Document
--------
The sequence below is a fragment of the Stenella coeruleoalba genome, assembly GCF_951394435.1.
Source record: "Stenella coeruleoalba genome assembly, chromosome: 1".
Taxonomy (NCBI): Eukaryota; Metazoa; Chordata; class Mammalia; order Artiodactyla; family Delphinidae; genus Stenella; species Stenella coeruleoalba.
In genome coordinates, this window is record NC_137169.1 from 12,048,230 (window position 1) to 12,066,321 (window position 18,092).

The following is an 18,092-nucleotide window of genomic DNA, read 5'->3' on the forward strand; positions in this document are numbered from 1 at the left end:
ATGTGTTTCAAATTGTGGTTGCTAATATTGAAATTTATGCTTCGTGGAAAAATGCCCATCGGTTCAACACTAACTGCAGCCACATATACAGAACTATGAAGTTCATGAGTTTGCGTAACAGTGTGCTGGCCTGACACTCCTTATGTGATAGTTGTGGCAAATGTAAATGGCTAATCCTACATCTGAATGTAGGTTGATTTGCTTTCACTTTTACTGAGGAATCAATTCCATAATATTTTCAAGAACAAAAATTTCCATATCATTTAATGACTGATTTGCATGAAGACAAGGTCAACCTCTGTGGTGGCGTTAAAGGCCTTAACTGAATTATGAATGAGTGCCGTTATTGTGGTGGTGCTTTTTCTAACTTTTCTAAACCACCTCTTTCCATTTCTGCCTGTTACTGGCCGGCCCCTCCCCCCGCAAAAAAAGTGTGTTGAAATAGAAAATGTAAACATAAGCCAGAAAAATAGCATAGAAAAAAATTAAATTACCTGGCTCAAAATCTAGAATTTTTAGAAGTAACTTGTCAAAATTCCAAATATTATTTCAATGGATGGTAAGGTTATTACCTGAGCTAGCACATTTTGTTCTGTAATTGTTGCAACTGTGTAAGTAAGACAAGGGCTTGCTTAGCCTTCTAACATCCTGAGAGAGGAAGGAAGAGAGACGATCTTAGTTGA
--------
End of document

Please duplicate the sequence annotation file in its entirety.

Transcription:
The sequence below is a fragment of the Stenella coeruleoalba genome, assembly GCF_951394435.1.
Source record: "Stenella coeruleoalba genome assembly, chromosome: 1".
Taxonomy (NCBI): Eukaryota; Metazoa; Chordata; class Mammalia; order Artiodactyla; family Delphinidae; genus Stenella; species Stenella coeruleoalba.
In genome coordinates, this window is record NC_137169.1 from 12,048,230 (window position 1) to 12,066,321 (window position 18,092).

The following is an 18,092-nucleotide window of genomic DNA, read 5'->3' on the forward strand; positions in this document are numbered from 1 at the left end:
ATGTGTTTCAAATTGTGGTTGCTAATATTGAAATTTATGCTTCGTGGAAAAATGCCCATCGGTTCAACACTAACTGCAGCCACATATACAGAACTATGAAGTTCATGAGTTTGCGTAACAGTGTGCTGGCCTGACACTCCTTATGTGATAGTTGTGGCAAATGTAAATGGCTAATCCTACATCTGAATGTAGGTTGATTTGCTTTCACTTTTACTGAGGAATCAATTCCATAATATTTTCAAGAACAAAAATTTCCATATCATTTAATGACTGATTTGCATGAAGACAAGGTCAACCTCTGTGGTGGCGTTAAAGGCCTTAACTGAATTATGAATGAGTGCCGTTATTGTGGTGGTGCTTTTTCTAACTTTTCTAAACCACCTCTTTCCATTTCTGCCTGTTACTGGCCGGCCCCTCCCCCCGCAAAAAAAGTGTGTTGAAATAGAAAATGTAAACATAAGCCAGAAAAATAGCATAGAAAAAAATTAAATTACCTGGCTCAAAATCTAGAATTTTTAGAAGTAACTTGTCAAAATTCCAAATATTATTTCAATGGATGGTAAGGTTATTACCTGAGCTAGCACATTTTGTTCTGTAATTGTTGCAACTGTGTAAGTAAGACAAGGGCTTGCTTAGCCTTCTAACATCCTGAGAGAGGAAGGAAGAGAGACGATCTTAGTTGA